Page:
I am excited to announce that in a couple of weeks we will be launching our new e-book “Conjugate: Westside Inspired Weightlifting”. This will be my take on the applicability of the Westside System for Weightlifting. Until then, you can check out the “Mash Method” E-Book for Free at:
Westside Barbell: Can We Get Past the Bands and Chains?
Anytime that someone mentions Westside Barbell in regards to weightlifting, the conversation always steers towards bands and chains. Yes Westside Barbell uses bands and chains, but that’s about 5% of what they are about. There is so much more to learn from Louie Simmons and Westside Barbell than just bands and chains. It’s just so unfortunate that most purists can’t get past that.
Today by friend Coach Sean Waxman published a reading list that went something like this:
• Neuromechanics of Human Movement by Enoka:
• Strength and Power in Sport by Komi:
• Supertraining by Siff:
• Transfer of Training 1 & 2 by Bondarchuk:
• Special Strength Training Manual for Coaches by Verkoshansky:
• A Season on the Mat by Zavoral:
• All of John Garhammer’s research:
I have personally heard Louie reference four of the seven in conversations that we’ve had. Louie was a personal friend of Mel Siff. Once I saw Coach Waxman’s list, I knew that we had common ground to begin discussion. I came up with the idea of taking Sean to Westside and hashing this thing out once and for all. Sean is the expert in biomechanics and physics that everyone will listen to. If he agrees that Louie has some things to teach, then all the purists will agree.
Then another cool thing happened in the same post. One of Coach Waxman’s friends asked about the Old Russian manuscripts translated by Bud Charniga. Those are the very manuscripts that Louie read that lead to the basis of the Westside System. Yes the system came from Old Russian Weightlifting Manuscripts. However most people can’t get past the bands and chains to realize that.
If Coach Waxman comes with me to Westside Barbell, he will learn the following things about the Westside System:
• The whole system is just a play on the velocity curve.
• There is a day dedicated to mainly speed and moving barbells at least .8m/second.
• There is a day to go heavy.
• Every day is accompanied by hypertrophy work with special exercises designed to conquer weaknesses.
• Even on Dynamic Days the Intensity averages around 80%, which is pretty consistent with most coaches.
• The conjugate system uses a change in stimulus to avoid accommodation.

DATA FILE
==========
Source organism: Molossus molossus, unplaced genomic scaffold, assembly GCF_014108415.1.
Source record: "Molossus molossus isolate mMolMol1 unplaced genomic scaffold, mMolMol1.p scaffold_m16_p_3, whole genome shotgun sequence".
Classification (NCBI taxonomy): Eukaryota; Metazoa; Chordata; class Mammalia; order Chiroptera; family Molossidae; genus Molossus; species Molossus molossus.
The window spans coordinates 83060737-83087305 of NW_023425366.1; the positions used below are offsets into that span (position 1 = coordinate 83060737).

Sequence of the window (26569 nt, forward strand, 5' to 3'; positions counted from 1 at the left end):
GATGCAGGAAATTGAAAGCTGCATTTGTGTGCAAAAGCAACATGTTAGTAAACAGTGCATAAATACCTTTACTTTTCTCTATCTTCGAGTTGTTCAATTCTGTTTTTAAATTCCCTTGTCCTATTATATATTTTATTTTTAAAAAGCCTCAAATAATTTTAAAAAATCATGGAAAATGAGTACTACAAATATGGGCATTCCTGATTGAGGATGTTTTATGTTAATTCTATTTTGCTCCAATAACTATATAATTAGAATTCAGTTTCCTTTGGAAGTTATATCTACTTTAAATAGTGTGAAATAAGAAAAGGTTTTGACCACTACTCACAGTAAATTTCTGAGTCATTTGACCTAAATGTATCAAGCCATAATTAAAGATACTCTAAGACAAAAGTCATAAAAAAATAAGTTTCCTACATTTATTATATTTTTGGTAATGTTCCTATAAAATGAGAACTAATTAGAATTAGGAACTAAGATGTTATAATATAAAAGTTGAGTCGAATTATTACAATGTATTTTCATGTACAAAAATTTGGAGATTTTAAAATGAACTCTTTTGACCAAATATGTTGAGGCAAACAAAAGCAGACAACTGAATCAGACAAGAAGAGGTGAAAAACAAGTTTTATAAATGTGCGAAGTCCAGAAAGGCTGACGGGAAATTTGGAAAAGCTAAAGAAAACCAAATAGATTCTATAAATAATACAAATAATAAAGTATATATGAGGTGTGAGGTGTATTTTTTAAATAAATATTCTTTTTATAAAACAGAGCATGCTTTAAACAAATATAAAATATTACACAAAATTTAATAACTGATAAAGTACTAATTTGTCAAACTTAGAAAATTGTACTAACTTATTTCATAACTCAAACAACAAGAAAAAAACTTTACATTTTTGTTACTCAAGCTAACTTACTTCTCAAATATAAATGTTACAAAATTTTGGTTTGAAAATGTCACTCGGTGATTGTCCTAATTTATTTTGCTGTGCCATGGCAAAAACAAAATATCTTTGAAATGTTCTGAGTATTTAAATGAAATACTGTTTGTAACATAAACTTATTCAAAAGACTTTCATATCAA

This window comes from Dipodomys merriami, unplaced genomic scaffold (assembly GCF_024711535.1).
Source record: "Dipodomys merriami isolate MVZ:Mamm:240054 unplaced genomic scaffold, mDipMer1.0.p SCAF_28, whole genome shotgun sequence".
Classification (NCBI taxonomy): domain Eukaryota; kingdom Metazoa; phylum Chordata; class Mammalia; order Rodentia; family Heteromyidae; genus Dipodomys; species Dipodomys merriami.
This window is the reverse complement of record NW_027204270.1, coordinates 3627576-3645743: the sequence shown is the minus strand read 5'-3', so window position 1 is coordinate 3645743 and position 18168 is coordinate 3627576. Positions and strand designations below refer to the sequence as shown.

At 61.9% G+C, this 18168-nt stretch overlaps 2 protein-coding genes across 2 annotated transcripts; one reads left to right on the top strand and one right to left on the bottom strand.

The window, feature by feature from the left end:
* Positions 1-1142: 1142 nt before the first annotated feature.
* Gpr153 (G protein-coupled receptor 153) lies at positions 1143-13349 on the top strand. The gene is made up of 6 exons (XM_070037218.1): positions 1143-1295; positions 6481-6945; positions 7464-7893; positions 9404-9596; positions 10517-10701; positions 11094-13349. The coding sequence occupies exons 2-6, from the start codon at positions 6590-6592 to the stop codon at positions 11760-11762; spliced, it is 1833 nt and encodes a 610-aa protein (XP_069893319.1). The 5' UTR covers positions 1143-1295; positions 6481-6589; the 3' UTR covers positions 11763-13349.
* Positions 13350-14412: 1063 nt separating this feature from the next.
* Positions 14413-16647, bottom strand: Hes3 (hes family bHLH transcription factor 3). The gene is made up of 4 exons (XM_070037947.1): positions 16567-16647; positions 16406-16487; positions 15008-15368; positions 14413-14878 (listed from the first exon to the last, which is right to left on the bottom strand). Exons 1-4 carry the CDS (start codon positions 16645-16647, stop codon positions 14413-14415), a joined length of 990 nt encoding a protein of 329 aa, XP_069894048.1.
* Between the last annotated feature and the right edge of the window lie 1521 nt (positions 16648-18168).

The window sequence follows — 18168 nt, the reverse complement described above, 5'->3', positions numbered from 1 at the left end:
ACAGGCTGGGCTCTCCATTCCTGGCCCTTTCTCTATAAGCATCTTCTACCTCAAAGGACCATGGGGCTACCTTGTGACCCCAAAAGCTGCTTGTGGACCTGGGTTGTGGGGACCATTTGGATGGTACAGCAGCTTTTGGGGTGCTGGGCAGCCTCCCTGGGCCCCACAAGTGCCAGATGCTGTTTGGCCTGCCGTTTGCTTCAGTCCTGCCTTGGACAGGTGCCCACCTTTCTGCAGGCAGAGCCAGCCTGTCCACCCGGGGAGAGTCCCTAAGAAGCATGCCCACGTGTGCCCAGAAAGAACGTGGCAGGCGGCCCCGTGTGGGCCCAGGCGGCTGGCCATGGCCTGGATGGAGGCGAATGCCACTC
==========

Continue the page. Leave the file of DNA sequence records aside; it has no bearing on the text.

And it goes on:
• There is a big focus on work capacity to ensure their athletes have the ability to recover from their workouts.
• They have the coolest machines in the world to destroy weaknesses.
• Their atmosphere is unmatched my any gym or club in the world.
These are just a few of the principles and aspects of Westside Barbell that only make sense. I can’t wait to open the eyes of the world to Louie Simmons’ life work. It has helped me set multiple world records, win three world championships, and now his principles help me to coach the best weightlifters in America.
I have only been coaching weightlifting since 2013. Three and a half years later, and my team is consistently placing athletes on Team USA in the Youth, Junior, and Senior level. No other team produces like Mash Mafia Weightlifting when it comes to all the age levels. Next week I am off to the Senior Pan American Games with two of our athletes.
I say all of this to give credibility to what we are doing. I use principles that I have learned from Louie Simmons in all of my programs. We might not use bands and chains to snatch and jerk, but we use a lot of his other principles. We do use bands and chains for pulls and squats, and they work very well. If you don’t know anything about accommodating resistance and compensatory acceleration, you need to find out. They are two very important principles when it comes to strength.
Simply put, bands and chains teach you to accelerate because the athletes gets used to the intensity of the lift increasing during the concentric contraction. They learn to recruit more fibers throughout the concentric phase. However once again, that’s just the tip of the iceberg when it comes to the Westside System.
Let me leave you with the number one principle that I learned from Louie, and that I have applied to my training and to the programs of my athletes:
*** You can go heavy week in and week out if you simply change the stimulus just a bit. Louie definitely changes the stimulus way more than I would. I like some forms of specificity, so I don’t alter the stimulus as much. I might add a pause during the eccentric or concentric phase. I might turn things into a complex. The point is that there are a lot of variations without totally having to change the exercise.
This weekend, I am releasing my new e-book: “Conjugate: Westside Inspired Weightlifting”. In the book I breakdown each and every one of the Westside Methods. I tell you their pros and cons based on my experience with the sport of weightlifting. I give you ideas on how to apply them into your own program. I even give you a sample 13-week program. I am pumped about this one, and I believe that all of you will love it.
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